President-elect Joe Biden said on Monday “more people may die” if outgoing President Donald Trump continues blocking a US transition of power as the coronavirus pandemic worsens, and he urged Congress to pass new relief legislation. The Democratic president-elect delivered a speech and took questions from reporters in Wilmington, Delaware, after consulting jointly with the CEOs of top US companies and labor leaders on Monday. He welcomed further progress in COVID-19 vaccine development. Joe Biden said that the way Donald Trump’s administration was obstructing the transfer of power could have lead to more deaths. Biden also warned of the ‘dark winter’ ahead and things are going to get tougher as the coronavirus cases are on the rise in the United States. There have been more than 11 million cases of the disease in the United States and the average daily rate is more than 100,000. Biden urge that co-ordination is needed and he called on Trump administration to give his transition team access to their plan to distribute COVID vaccine. The president-elect spoke about the pandemic-devastated economy after holding a virtual meeting with CEOs and labor leaders, including AFL-CIO President Richard Trumka and General Motors CEO Mary Barra, on Monday. Earlier, Biden, in his speech in his home state of Delaware, blamed the policies of Trump for the deadly spread of the virus that has had a devastating impact on the country’s economy.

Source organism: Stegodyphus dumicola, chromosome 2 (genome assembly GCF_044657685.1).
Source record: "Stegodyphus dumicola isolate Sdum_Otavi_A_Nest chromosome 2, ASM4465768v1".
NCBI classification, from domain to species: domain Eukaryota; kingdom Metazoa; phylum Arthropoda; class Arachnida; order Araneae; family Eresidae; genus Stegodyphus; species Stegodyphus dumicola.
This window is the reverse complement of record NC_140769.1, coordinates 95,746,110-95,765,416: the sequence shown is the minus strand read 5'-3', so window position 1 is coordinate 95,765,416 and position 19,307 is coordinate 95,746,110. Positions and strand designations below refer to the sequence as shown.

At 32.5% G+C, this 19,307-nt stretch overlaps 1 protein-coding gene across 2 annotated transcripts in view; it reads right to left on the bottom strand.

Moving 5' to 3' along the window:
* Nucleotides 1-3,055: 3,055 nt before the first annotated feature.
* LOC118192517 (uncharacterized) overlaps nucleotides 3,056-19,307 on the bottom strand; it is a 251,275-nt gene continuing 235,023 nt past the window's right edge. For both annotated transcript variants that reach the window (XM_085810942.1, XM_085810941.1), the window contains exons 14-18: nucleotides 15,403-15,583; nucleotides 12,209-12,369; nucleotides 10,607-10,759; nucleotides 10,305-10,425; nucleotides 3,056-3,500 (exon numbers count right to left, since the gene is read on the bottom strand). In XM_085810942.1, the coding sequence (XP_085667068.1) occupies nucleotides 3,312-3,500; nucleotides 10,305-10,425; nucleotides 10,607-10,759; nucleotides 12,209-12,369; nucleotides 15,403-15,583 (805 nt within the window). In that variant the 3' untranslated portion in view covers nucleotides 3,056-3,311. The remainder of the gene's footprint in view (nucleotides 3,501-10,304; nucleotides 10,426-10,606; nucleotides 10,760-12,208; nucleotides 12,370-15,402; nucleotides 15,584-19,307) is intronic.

Biden said business and labor leaders had signaled willingness to work together to bolster the pandemic-battered US economy but stressed COVID-19 first must be brought under control. Several of Biden’s senior campaign staff have been discussing their roles in the transition and new administration that takes over Jan. 20 – and some of those roles could be announced as soon as Tuesday, according to a person familiar with the matter.
Biden, a Democrat, is also set to receive a briefing on national security threats from his own advisers. Trump, who has not conceded the Nov. 3 election, has blocked him from receiving classified intelligence briefings usually provided to the successor in a transition.